Last week saw a divided world on the issue of debt.
On October 12 to 18, the International Monetary Fund (IMF) and the World Bank (WB) gathered the world’s finance officials and central bankers in their annual Joint Conference, held online for the first time. The main agenda: how to address the world’s health and economic crises through new loans, new financing mechanisms and new programs to ease the debt servicing burden of borrowing countries.
With the world reeling from the impacts of the Covid-19 pandemic, it has become increasingly clear that the assumption that the crisis can be dealt with using the usual set of orthodox tools is exceedingly flawed. Recognizing the extraordinary nature of the global crisis, even the World Bank and the International Monetary Fund (IMF) who recently announced that they would cancel $215M debts owed to them by 25 countries that were facing a "moderate or high risk of debt distress" – for countries with a GDP per person that is below $1,145 a year.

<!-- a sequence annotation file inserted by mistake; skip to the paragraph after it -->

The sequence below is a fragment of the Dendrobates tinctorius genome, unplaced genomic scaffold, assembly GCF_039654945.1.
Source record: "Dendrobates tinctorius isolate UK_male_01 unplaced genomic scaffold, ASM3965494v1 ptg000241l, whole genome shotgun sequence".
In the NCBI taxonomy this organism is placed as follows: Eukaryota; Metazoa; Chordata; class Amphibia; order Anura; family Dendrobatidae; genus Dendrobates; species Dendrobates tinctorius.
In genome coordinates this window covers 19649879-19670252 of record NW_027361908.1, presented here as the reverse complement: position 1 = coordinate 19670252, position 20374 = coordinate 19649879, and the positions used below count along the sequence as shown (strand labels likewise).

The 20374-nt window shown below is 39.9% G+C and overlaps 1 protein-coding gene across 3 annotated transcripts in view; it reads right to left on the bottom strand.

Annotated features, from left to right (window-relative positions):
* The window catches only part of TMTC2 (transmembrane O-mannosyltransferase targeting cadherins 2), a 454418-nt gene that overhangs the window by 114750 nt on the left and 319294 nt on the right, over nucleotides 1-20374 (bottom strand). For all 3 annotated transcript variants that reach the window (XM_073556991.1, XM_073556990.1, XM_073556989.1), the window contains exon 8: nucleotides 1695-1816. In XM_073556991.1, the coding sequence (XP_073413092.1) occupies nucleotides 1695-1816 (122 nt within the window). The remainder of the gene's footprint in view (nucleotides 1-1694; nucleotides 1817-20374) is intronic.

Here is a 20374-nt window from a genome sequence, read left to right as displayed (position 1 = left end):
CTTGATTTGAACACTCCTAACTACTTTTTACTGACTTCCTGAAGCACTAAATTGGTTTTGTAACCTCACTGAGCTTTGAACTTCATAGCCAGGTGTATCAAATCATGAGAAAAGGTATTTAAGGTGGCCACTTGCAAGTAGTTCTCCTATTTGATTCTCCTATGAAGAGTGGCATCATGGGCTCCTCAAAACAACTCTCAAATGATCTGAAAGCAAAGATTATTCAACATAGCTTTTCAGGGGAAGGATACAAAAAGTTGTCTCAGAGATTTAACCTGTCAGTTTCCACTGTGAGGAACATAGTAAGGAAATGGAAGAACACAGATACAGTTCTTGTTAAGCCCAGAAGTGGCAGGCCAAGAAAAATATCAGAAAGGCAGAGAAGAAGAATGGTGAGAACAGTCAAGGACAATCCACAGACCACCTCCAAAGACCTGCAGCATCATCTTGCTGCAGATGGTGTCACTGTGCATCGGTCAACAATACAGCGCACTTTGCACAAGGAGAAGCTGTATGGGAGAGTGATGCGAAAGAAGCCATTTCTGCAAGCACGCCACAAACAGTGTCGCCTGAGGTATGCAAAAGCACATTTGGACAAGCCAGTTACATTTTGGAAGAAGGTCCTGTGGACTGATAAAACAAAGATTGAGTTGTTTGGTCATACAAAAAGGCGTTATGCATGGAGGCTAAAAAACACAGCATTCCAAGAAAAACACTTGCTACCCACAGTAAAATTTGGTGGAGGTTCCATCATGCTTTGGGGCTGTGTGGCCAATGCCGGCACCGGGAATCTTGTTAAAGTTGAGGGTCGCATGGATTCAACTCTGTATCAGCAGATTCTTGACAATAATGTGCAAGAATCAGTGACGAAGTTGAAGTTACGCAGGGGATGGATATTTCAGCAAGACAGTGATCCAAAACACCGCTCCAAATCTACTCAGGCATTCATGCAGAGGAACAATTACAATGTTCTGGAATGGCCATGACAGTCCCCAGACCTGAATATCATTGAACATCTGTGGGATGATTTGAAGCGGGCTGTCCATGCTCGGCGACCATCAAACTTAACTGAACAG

The International Monetary Fund issued its verdict on the Covid-19-stricken global economy: worst downturn since the Great Depression of the 1920s. Gita Gopinath, Chief IMF Economist, projected a growth rate of minus 3 for the world economy, a minus 6 for the developed countries, and a minus 1 for emerging and developing countries for the entire year of 2020 ("The Great Lockdown," IMF Blog, April 14, 2020). The Philippines, one of the countries waiting for the Covid-19 infection curve to fall and flatten, belongs to the last category; it is also one of the worst hit in Asia.